More about Initial Parameters
The init.ora file may be made to contain all of the necessary information to start an Oracle instance, but the config.ora file is sometimes used to segragate the configuration information into a separate file.
file (and spfile) determines many Oracle operating system environment attributes, such as
- memory allocated for data,
- memory allocated for statements,
- resources allocated for I/O, and
- other crucial performance-related parameters.
Each version of Oracle continues to add to the total number of initialization parameters.
In Oracle 10g Release 2 there are now 1381 (257 documented and 1124 hidden) different initialization parameters
(these numbers vary slightly on different versions of Oracle and platforms).
As you might expect, an entire book could be written on how to set and tune each parameter; this book focuses on the key parameters that affect database performance.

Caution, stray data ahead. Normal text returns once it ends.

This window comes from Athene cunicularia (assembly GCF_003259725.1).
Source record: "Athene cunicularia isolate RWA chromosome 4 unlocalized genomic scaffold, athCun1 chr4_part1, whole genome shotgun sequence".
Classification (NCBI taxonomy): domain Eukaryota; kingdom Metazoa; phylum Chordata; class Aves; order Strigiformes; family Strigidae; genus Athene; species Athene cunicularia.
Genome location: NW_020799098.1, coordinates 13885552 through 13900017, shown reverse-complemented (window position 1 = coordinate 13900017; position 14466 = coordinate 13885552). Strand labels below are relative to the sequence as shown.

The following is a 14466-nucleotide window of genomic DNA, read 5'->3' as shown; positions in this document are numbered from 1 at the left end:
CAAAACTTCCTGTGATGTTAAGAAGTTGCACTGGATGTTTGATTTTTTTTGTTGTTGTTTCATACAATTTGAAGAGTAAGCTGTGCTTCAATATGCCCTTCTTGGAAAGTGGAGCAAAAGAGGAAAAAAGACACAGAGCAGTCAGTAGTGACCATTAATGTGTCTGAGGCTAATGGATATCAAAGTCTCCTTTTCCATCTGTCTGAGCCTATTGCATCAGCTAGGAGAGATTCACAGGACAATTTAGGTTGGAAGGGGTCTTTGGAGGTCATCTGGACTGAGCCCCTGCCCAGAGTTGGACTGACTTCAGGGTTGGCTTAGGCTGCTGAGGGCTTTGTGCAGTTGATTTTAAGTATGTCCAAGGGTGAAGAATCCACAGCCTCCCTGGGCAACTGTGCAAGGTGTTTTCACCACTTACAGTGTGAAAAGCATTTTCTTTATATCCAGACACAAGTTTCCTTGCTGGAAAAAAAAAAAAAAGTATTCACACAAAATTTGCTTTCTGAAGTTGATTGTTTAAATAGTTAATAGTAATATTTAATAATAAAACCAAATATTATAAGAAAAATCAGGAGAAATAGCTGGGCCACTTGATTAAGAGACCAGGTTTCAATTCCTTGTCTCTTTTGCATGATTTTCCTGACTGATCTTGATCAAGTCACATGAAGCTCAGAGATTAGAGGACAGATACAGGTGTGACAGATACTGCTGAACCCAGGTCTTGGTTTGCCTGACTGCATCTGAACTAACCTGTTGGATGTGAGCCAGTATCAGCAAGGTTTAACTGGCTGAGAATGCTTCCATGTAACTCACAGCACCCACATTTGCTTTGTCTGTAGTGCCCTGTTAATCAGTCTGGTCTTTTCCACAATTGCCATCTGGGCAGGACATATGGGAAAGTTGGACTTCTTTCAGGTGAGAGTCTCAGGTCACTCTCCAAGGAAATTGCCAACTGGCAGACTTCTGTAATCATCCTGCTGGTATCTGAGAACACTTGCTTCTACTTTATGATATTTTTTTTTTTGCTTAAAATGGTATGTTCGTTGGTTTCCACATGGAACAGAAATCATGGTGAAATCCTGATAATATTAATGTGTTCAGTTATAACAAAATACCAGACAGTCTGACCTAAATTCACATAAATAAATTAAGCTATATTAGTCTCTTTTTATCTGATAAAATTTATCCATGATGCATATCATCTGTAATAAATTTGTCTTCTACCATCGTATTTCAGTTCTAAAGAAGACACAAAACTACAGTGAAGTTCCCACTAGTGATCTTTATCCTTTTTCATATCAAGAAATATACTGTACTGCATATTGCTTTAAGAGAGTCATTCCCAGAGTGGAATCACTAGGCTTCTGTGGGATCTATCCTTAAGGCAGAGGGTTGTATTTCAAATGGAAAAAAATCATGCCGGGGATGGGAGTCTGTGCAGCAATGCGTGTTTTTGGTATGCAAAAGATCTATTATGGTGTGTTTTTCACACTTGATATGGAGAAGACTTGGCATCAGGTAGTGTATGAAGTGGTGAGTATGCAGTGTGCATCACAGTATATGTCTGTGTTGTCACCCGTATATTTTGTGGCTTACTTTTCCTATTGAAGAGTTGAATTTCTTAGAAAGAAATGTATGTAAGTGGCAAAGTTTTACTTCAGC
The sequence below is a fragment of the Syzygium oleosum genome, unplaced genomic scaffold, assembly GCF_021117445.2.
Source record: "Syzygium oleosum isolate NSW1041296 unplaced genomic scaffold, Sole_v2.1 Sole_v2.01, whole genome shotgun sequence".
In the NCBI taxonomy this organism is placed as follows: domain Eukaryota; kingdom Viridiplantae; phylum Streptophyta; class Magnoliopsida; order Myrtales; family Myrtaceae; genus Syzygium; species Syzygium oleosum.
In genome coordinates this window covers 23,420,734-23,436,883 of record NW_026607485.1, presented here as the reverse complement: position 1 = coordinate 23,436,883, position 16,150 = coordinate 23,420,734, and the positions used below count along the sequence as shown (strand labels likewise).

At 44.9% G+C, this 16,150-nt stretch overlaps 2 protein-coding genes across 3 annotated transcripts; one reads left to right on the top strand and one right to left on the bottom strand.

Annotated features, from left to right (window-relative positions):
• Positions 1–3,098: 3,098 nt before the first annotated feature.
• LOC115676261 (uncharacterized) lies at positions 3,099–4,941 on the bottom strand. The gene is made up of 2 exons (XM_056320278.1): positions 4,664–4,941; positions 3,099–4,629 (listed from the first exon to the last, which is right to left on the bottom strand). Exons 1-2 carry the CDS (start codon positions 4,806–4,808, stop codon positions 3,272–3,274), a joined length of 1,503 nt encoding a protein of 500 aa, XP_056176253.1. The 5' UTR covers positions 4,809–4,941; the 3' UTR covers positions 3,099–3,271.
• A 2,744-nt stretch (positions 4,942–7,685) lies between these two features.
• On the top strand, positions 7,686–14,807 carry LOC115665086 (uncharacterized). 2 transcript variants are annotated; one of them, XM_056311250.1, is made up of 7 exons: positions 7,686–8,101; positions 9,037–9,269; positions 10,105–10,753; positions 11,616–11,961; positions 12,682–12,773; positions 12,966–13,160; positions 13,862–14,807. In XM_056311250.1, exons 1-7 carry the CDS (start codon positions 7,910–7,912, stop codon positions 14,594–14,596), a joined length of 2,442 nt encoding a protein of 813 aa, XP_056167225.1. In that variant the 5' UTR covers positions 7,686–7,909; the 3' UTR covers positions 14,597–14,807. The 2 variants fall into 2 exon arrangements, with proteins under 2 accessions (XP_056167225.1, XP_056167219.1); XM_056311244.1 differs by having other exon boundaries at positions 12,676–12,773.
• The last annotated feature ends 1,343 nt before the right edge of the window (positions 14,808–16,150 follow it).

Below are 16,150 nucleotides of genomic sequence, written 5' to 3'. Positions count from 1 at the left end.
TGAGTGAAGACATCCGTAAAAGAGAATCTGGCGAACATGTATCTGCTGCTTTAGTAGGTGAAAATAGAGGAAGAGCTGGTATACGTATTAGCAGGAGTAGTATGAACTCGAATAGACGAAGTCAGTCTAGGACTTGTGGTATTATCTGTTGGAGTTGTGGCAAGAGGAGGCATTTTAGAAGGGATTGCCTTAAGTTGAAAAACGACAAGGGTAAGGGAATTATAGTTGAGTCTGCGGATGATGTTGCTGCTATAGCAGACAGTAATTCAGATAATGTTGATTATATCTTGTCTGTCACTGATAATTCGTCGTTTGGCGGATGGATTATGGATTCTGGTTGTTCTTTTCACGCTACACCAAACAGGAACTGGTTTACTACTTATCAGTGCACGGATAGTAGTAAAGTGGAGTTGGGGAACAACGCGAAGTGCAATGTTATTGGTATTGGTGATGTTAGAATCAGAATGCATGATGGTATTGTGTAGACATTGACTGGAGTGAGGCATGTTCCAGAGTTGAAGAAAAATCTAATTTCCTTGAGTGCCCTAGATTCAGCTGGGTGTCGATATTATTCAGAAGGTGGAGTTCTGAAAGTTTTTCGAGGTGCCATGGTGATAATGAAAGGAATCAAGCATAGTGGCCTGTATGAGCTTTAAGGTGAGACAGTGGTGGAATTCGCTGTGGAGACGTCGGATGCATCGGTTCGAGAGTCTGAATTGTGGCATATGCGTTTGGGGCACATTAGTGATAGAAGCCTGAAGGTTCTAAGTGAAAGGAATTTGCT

The key to an optimized Oracle database is often the architecture of the system and the parameters that set the environment for the database
Parallel Statistics Gathering
The statistics-gathering operations can run either serially or in parallel. You can specify the degree of parallelism with the DEGREE argument to the DBMS_STATS gathering procedures.
The database can use parallel statistics gathering in conjunction with sampling. Oracle recommends setting the DEGREE parameter to DBMS_STATS.AUTO_DEGREE. This setting allows Oracle Database to choose an appropriate degree of parallelism based on the size of the object and the settings for the parallel-related init.ora parameters.
Note that certain types of index statistics are not gathered in parallel, including cluster indexes, domain indexes, and bitmap join indexes.
Statistics on Partitioned Objects
For partitioned tables and indexes, DBMS_STATS can gather separate statistics for each partition and global statistics for the entire table or index.
Similarly, for composite partitioning, DBMS_STATS can gather separate statistics for subpartitions, partitions, and the entire table or index.